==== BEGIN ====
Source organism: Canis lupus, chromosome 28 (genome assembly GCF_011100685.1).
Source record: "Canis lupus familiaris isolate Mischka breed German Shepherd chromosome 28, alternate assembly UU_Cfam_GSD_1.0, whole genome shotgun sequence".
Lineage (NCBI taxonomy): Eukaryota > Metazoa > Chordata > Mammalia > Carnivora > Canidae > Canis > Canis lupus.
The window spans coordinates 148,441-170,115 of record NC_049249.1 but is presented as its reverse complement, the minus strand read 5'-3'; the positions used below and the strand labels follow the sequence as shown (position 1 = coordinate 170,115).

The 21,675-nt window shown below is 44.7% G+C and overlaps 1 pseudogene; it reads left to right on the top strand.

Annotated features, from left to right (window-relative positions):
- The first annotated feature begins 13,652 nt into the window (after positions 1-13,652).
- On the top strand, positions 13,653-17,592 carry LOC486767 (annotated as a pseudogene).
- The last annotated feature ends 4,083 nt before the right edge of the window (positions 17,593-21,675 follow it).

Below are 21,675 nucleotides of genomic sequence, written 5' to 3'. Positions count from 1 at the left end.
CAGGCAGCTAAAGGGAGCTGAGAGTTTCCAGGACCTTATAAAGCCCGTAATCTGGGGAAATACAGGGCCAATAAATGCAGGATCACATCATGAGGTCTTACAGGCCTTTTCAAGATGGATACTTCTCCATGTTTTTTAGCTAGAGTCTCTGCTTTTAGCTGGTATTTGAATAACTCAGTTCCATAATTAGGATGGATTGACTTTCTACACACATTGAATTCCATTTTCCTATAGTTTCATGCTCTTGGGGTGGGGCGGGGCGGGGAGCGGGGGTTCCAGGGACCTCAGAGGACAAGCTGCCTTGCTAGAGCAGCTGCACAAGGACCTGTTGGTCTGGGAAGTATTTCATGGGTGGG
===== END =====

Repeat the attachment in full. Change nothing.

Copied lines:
Source organism: Canis lupus, chromosome 28 (genome assembly GCF_011100685.1).
Source record: "Canis lupus familiaris isolate Mischka breed German Shepherd chromosome 28, alternate assembly UU_Cfam_GSD_1.0, whole genome shotgun sequence".
Lineage (NCBI taxonomy): Eukaryota > Metazoa > Chordata > Mammalia > Carnivora > Canidae > Canis > Canis lupus.
The window spans coordinates 148,441-170,115 of record NC_049249.1 but is presented as its reverse complement, the minus strand read 5'-3'; the positions used below and the strand labels follow the sequence as shown (position 1 = coordinate 170,115).

The 21,675-nt window shown below is 44.7% G+C and overlaps 1 pseudogene; it reads left to right on the top strand.

Annotated features, from left to right (window-relative positions):
- The first annotated feature begins 13,652 nt into the window (after positions 1-13,652).
- On the top strand, positions 13,653-17,592 carry LOC486767 (annotated as a pseudogene).
- The last annotated feature ends 4,083 nt before the right edge of the window (positions 17,593-21,675 follow it).

Below are 21,675 nucleotides of genomic sequence, written 5' to 3'. Positions count from 1 at the left end.
CAGGCAGCTAAAGGGAGCTGAGAGTTTCCAGGACCTTATAAAGCCCGTAATCTGGGGAAATACAGGGCCAATAAATGCAGGATCACATCATGAGGTCTTACAGGCCTTTTCAAGATGGATACTTCTCCATGTTTTTTAGCTAGAGTCTCTGCTTTTAGCTGGTATTTGAATAACTCAGTTCCATAATTAGGATGGATTGACTTTCTACACACATTGAATTCCATTTTCCTATAGTTTCATGCTCTTGGGGTGGGGCGGGGCGGGGAGCGGGGGTTCCAGGGACCTCAGAGGACAAGCTGCCTTGCTAGAGCAGCTGCACAAGGACCTGTTGGTCTGGGAAGTATTTCATGGGTGGG